Its kind of like the movie "Its a Wonderful Life". Everytime a liberal defends a tyrant (Pol Pot, Mugabe, Coseascue, Mao, Stalin, Castro, Chavez) a patriot buys another box of .45 ammunition.

George said...

---Read the review. Read something. Then bloviate ---

Those who can, do. Those who can't write. Those who can't write write reviews. Those who admire those who write reviews... are pathetic.

former law student said...

George -- kindly do not mistake me for the hypothetical 60s American leftists who are the subject of the discussion I've been having.

Seven Machos said...

Those who can, do. Those who can't write.

George -- Like Ayn Rand maybe? Do you know anything about Whittaker Chambers? He did not write novels. He lived them. If ever a man did, he certainly is that man.

You, sir, are really, really stupid.

Largo said...

...Still waiting for any kind of indication from any source that Chambers did not read the book he reviewed. That's not like Chambers at all.

I would like to know too. Chambers appears to have read at least something of the book. Where he is wrong, he in not wrong in the way of many who in denouncing the book misconstrue its events and plot.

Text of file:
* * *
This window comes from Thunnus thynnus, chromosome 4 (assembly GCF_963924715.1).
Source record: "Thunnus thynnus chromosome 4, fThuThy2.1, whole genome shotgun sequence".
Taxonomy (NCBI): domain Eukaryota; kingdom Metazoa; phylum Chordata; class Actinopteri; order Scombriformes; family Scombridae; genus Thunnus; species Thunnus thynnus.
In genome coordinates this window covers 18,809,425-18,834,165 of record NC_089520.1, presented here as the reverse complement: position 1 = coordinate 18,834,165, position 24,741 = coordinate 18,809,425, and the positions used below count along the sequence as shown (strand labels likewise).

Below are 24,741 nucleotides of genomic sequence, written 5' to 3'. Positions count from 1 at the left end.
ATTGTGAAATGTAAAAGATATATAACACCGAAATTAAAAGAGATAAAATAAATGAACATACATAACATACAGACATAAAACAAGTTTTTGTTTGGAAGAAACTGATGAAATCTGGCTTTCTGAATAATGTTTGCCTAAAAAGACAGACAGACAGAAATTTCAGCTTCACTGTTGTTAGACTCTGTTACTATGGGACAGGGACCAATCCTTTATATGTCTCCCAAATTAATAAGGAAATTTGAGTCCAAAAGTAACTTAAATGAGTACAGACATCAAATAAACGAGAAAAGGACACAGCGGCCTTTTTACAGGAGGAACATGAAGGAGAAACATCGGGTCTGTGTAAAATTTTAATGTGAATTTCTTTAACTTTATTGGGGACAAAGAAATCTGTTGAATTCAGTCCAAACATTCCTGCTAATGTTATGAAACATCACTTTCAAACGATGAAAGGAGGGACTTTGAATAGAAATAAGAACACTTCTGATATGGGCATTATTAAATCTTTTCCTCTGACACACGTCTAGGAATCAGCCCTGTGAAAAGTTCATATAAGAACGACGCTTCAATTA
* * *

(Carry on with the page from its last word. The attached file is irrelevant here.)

Let me criticize one passage:

"""[By] man's noblest activity, she means, almost exclusively, technological achievement, supervised by such a managerial political bureau. She might object that she means much, much more; and we can freely entertain her objections...."""

What I have bolded would be anathema to Rand. For her, productivity could be multiplied my teamwork (through firms as well as trade), but never managed by bureaucracy. To say that Rand meant this is to grossly misrepresent her. Unless...

"""...But, in sum, that is just what she means. For that is what, in reality, it works out to. And in reality, too, by contrast with fiction, this can only head into a dictatorship."""

Chambers offers no reason for thinking so. Perhaps he is right, and that "reality" in contrast to "fiction" would turn her efforts to achieve one goal into the creation of the opposite. But in saying "man's noblest activity" to her means something "supervised by [a] managerial political bureau" is grossly misleading. In doing so, he also injects his own opinions of economic and social cause and effect as underlying matters of fact.